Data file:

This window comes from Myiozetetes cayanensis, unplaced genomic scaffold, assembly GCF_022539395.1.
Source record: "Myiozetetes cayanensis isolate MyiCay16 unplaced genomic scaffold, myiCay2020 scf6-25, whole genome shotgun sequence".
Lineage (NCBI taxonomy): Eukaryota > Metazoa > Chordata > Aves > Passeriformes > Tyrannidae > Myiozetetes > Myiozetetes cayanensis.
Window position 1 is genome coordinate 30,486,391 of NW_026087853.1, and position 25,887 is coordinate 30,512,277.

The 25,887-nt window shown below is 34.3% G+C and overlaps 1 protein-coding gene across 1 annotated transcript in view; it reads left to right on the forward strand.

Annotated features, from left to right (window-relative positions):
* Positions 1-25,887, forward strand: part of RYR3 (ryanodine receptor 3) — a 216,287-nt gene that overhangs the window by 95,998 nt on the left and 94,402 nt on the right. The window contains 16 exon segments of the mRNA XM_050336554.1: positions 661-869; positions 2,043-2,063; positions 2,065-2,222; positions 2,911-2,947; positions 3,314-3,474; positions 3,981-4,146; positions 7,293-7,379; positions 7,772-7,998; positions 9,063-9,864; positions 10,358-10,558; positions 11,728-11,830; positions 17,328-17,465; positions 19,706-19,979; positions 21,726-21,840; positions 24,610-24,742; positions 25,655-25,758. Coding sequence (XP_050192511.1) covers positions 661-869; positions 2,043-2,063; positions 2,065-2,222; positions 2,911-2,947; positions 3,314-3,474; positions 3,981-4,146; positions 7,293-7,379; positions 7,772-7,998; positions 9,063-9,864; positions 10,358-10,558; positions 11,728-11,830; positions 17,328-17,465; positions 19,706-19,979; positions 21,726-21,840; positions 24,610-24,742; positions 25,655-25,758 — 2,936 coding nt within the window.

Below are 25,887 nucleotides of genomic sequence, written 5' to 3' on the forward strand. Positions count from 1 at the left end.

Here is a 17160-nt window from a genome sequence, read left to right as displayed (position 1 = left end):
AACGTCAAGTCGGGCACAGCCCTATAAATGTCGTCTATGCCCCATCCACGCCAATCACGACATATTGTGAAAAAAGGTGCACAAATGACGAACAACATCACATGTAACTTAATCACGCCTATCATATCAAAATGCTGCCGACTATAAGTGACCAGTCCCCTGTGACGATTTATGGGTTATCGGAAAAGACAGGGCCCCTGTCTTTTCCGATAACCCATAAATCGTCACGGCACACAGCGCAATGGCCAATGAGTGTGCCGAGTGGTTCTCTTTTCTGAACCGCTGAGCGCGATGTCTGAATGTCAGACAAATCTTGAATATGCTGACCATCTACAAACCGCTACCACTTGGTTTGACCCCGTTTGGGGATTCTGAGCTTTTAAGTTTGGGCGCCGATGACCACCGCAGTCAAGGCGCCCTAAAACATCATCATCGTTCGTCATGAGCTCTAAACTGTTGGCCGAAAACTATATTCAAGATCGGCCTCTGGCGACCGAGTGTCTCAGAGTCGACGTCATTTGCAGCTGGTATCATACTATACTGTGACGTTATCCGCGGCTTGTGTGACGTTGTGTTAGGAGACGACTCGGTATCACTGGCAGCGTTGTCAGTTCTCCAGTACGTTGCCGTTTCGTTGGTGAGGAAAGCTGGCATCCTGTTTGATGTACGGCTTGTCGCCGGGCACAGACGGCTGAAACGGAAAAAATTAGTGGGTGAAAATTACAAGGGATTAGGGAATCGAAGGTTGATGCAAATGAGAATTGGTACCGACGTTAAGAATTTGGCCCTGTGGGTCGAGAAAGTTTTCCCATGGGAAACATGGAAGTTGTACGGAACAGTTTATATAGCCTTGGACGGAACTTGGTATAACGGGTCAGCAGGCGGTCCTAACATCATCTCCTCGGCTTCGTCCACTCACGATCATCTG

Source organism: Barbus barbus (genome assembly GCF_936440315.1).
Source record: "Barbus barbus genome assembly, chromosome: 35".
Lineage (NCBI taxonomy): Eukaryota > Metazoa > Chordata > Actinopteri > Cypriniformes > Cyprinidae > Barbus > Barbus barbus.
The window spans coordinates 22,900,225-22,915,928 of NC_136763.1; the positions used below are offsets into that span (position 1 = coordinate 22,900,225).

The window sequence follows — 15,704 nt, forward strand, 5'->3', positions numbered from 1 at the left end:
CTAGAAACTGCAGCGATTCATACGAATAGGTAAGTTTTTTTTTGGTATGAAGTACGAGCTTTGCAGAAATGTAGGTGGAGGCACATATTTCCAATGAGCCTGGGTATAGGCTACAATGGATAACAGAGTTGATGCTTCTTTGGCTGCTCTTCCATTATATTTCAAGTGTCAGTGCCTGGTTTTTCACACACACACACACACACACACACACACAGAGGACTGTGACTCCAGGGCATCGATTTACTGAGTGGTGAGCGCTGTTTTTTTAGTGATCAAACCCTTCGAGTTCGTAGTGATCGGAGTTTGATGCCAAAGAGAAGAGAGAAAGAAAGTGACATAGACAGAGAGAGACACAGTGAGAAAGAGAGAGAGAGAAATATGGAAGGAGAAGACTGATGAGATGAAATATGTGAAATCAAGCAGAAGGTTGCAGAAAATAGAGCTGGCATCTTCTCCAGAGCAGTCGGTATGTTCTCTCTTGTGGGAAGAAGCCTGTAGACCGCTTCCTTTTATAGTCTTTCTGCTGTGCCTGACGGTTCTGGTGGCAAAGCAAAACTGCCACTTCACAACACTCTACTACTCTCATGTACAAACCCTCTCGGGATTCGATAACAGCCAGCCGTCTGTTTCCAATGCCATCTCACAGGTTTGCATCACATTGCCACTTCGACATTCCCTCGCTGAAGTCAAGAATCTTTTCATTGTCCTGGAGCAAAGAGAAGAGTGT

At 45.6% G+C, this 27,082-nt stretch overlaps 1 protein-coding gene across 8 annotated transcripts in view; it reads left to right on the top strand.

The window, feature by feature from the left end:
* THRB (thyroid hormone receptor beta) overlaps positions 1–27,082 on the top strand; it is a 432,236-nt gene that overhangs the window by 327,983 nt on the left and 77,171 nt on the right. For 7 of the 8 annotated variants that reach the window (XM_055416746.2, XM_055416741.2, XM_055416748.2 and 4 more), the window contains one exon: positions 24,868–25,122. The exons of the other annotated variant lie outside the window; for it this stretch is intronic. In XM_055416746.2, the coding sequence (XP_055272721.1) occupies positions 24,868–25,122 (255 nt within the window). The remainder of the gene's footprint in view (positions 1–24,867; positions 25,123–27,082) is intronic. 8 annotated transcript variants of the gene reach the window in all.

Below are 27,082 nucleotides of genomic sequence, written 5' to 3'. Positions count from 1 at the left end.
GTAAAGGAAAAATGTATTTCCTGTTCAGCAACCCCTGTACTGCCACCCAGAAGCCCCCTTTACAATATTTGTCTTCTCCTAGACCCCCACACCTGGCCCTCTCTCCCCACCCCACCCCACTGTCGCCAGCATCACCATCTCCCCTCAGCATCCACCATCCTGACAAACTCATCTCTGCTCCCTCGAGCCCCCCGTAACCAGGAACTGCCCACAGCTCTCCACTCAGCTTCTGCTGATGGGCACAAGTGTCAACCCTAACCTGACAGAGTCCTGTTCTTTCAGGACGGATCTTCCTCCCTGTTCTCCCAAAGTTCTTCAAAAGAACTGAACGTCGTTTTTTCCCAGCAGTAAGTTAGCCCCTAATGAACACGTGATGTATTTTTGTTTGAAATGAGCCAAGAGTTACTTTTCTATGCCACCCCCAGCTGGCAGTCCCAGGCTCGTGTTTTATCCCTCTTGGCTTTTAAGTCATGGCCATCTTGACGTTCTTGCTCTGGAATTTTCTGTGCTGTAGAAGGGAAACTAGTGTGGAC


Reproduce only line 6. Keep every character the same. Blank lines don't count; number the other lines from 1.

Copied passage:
Annotated features, from left to right (window-relative positions):